Debate: Should the government be allowed to collect DNA samples from non-violent and non-convicted offenders?
Passed in 2004.
Gene watch summary of the legal history of NDNAD
The United Kingdom National DNA Database (NDNAD; officially the UK National Criminal Intelligence DNA Database)
NDNAD home page
The NDNAD only records a person's DNA profile (the SMG+ markers). However, individuals' DNA samples are also kept permanently linked to the database and hence it is possible to extract contain complete genetic information for these individuals.
This raise privacy concerns in that (in the future) your genomic sequence might be used to access your disease risk or other features, and potentially limit your access to health insurance.
Though initially only samples from convicted criminals, or people awaiting trial, were recorded, the Criminal Justice and Police Act 2001 allowed DNA to be retained from people charged with an offence, even if they were subsequently acquitted.
The Criminal Justice Act 2003 later allowed DNA to be taken on arrest, rather than on charge. Since April 2004, when this law came into force, anyone arrested in England and Wales on suspicion of involvement in any recordable offence (all except the most minor offences) has their DNA sample taken and stored in the database for 100 years, whether or not they are subsequently charged or convicted.
In 2005-06, 45,000 crimes were matched against records on the DNA Database; including 422 homicides (murders and manslaughters) and 645 rapes. However, not all these matches will have led to criminal convictions and some will be matches with innocent people who were at the crime scene. Critics argue that the decision to keep large numbers of innocent people on the database does not appear to have increased the likelihood of solving a crime using DNA.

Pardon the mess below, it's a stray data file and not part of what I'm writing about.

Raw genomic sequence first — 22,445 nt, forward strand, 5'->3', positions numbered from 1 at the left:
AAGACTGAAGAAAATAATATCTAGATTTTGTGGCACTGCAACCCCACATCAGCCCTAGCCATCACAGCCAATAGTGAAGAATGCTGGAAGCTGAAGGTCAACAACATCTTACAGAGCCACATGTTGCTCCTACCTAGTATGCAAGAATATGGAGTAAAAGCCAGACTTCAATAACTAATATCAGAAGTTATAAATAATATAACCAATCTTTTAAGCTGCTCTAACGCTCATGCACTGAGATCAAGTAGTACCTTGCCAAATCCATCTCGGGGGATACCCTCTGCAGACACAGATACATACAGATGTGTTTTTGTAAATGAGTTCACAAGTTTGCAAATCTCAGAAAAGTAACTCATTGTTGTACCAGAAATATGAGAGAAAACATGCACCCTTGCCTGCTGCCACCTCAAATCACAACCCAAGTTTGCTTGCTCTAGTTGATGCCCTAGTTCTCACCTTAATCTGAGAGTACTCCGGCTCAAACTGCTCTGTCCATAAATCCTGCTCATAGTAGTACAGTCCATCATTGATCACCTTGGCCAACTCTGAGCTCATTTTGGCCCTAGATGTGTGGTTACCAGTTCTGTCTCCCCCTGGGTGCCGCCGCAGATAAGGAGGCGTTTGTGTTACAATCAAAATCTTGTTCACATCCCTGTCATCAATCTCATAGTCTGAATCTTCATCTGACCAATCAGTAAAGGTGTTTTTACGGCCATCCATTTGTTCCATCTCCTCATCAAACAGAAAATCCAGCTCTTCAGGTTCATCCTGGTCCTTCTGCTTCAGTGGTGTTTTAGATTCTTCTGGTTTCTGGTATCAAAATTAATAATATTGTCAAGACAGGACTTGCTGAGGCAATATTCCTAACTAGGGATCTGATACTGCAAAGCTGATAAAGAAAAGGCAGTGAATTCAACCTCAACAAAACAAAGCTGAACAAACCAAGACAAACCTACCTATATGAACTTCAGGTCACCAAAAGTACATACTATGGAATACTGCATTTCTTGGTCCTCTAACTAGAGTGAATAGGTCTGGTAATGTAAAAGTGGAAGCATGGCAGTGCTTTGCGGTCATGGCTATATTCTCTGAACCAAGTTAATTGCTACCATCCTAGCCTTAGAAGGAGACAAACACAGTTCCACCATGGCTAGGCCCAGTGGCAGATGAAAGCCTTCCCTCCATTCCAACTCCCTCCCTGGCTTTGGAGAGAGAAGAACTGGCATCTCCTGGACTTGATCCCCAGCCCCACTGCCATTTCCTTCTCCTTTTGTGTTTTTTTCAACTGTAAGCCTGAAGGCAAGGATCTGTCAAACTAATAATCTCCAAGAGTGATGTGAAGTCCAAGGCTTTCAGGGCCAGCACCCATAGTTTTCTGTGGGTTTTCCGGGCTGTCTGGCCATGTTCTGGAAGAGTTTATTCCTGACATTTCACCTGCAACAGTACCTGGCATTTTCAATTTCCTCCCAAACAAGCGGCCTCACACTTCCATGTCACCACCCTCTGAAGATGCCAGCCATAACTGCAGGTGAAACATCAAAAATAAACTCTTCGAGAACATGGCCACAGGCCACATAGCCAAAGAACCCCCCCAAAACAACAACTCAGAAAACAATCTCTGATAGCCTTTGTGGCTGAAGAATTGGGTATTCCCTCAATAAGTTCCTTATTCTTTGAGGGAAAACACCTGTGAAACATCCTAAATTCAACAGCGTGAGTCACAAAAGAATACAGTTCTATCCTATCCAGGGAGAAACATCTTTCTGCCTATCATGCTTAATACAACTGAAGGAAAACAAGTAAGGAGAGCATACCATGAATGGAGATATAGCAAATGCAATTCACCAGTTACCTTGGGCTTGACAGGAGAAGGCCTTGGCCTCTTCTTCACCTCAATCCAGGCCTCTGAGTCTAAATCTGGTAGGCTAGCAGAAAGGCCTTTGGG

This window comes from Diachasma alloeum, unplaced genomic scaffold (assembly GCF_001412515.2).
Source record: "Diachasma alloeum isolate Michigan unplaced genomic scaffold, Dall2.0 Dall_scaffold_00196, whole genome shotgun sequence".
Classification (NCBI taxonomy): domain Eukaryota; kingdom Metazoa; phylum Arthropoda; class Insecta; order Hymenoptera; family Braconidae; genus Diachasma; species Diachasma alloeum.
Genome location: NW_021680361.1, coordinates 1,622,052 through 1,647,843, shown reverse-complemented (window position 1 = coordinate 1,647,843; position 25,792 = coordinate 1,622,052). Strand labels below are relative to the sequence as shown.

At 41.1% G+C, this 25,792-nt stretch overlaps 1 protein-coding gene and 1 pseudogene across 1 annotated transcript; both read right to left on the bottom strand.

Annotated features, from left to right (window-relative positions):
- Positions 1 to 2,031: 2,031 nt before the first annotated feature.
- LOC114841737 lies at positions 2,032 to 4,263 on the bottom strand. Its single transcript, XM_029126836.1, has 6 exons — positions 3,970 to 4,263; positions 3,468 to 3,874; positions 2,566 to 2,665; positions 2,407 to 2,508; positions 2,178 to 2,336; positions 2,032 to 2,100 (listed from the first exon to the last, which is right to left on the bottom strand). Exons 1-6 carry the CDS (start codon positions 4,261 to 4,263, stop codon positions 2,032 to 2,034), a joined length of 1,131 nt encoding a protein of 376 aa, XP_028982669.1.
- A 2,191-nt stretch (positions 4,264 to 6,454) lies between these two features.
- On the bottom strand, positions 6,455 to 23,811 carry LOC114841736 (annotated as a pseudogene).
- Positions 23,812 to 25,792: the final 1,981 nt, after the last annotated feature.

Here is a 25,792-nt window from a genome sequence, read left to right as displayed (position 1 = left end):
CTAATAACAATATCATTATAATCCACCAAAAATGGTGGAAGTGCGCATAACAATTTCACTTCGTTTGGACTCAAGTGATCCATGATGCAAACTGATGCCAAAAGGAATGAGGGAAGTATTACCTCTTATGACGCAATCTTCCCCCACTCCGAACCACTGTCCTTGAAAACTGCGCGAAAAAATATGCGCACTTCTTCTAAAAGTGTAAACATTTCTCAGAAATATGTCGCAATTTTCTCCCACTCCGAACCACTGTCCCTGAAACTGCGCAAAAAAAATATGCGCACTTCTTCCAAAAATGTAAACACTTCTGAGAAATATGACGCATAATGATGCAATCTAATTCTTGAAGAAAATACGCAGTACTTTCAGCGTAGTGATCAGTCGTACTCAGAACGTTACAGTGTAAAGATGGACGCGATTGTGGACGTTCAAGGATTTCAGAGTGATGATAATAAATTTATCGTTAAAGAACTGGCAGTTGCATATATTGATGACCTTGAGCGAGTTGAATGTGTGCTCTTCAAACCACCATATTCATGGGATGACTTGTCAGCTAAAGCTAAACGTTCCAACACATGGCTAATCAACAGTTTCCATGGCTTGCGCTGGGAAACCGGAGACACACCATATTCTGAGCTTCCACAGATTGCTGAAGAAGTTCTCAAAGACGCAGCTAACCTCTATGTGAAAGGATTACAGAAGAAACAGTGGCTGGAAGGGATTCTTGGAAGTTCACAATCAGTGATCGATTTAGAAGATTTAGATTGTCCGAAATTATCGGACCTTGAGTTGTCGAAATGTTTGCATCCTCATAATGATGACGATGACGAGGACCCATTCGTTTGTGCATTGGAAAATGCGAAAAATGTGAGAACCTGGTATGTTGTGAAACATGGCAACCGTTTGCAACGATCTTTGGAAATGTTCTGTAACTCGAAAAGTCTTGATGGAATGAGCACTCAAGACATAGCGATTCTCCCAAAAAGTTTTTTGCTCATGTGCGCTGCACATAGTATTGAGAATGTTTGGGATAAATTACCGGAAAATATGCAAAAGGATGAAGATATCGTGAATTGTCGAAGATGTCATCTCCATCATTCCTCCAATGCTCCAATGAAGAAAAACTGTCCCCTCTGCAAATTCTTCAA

In November 2004 the Court of Appeal held that the keeping of samples from persons charged, yet not convicted, was lawful. However, an appeal is being made to the European Court of Human Rights.
The issue of taking fingerprints and a DNA sample was also involved in a case decided at the High Court on March 23, 2006. A teacher who was accused of assault won the right to have her DNA sample and fingerprints destroyed. They had been taken while she was in custody, but after the Crown Prosecution Service had decided to not pursue any charges against her. She should have been released expediently once this was the case and so her continued detention to obtain samples was unlawful, and thus the samples were taken "without appropriate authority". Had they been taken before the decision not to prosecute, the samples would have been lawful and retained as normal.
Census data and Home Office statistics indicate that almost 40% of black men have their DNA profile on the database compared to 13% of Asian men and 9% of white men.
All forensic service providers in the UK which meet the accredited standards can interact with the NDNAD. The UK's NDNAD is the foremost and largest forensic DNA database of its kind in the world -- containing 5.2% of the population, compared to 0.5% in the USA.
The UK DNA database is the world's largest, and has prompted concerns from some quarters as to its scope and usage. Recordable offences include begging, being drunk and disorderly and taking part in an illegal demonstration.
Many innocent people Ð including children from the age of ten Ð are arrested but never charged with minor offences, some of which may later be proved to have been committed by another person.
In February 2008 two men, in separate cases, were convicted of murder after being tracked down through use of DNA.
Serial killer Steve Wright was arrested when DNA from his victims matched a sample he had given following his arrest in 2003 for petty theft.
In another case, 18-year-old would-be model Sally Anne Bowman was found murdered. Nine months later, chef Mark Dixie was arrested for assault after a fight in a bar. His DNA was taken and linked him to the murder. Following Dixie's conviction, Detective Superintendent Stuart Cundy, who had led the Bowman investigation, said: "It is my opinion that a national DNA register Ñ with all its appropriate safeguards Ñ could have identified Sally Anne's murderer within 24 hours. Instead it took nearly nine months before Mark Dixie was identified, and almost two-and-a-half years for justice to be done."